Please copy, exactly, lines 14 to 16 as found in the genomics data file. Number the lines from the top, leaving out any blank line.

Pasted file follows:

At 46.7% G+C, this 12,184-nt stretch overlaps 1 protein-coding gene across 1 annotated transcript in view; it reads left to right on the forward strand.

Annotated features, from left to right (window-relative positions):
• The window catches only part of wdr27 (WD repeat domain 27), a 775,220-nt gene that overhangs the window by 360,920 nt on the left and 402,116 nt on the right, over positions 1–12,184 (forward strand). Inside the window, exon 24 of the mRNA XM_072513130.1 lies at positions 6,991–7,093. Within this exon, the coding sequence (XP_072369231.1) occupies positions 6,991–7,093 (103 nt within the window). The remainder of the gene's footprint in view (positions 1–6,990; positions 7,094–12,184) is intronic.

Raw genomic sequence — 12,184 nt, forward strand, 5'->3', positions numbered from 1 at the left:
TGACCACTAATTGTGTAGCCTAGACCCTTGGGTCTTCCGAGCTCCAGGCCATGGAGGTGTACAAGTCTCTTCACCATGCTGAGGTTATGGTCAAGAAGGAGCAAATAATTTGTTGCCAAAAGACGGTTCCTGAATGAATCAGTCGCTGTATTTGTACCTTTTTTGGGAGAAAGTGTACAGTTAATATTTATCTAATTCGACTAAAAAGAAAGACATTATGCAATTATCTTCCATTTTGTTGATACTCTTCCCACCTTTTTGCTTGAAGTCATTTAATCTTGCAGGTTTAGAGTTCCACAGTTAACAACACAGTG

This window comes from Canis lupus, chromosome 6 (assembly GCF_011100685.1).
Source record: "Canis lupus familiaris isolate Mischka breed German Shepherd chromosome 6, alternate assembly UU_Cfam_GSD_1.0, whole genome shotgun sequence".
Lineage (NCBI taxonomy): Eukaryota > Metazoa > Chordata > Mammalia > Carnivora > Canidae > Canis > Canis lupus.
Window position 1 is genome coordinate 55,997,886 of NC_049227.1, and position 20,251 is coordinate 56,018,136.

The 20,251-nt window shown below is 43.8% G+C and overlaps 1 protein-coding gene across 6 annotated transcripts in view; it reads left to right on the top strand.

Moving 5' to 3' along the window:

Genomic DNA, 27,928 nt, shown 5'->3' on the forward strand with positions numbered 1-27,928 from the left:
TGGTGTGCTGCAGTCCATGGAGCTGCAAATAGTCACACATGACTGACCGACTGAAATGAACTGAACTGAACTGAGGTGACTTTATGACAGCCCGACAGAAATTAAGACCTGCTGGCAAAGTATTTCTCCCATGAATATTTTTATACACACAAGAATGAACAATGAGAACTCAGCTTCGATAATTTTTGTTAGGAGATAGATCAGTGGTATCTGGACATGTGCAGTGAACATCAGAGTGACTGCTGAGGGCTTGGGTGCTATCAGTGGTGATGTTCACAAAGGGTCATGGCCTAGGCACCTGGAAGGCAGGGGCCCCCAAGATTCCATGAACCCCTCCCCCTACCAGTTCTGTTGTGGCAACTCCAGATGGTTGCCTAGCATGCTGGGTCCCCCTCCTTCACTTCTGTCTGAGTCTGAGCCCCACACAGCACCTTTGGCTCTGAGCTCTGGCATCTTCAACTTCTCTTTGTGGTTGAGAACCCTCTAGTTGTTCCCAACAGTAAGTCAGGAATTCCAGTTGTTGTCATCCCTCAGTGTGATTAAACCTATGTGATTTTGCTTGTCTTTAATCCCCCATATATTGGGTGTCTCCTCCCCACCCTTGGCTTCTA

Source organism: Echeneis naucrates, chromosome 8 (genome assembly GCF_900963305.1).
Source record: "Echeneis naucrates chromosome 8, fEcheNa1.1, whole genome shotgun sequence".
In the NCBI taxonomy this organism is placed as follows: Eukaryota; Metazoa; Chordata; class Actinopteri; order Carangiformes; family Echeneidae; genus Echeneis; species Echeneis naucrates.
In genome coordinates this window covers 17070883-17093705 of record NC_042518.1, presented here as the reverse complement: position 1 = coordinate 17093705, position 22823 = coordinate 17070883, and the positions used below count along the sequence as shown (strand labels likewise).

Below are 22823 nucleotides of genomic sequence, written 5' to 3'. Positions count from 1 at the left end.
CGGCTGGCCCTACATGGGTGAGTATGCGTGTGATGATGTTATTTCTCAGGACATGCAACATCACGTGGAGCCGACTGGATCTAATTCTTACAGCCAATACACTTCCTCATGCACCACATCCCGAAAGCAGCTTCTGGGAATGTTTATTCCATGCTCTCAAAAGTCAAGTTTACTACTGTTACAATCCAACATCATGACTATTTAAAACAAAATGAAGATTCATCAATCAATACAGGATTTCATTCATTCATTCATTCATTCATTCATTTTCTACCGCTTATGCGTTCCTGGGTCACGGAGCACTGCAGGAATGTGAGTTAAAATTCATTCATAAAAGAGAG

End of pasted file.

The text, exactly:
Source organism: Echeneis naucrates, chromosome 8 (genome assembly GCF_900963305.1).
Source record: "Echeneis naucrates chromosome 8, fEcheNa1.1, whole genome shotgun sequence".
In the NCBI taxonomy this organism is placed as follows: Eukaryota; Metazoa; Chordata; class Actinopteri; order Carangiformes; family Echeneidae; genus Echeneis; species Echeneis naucrates.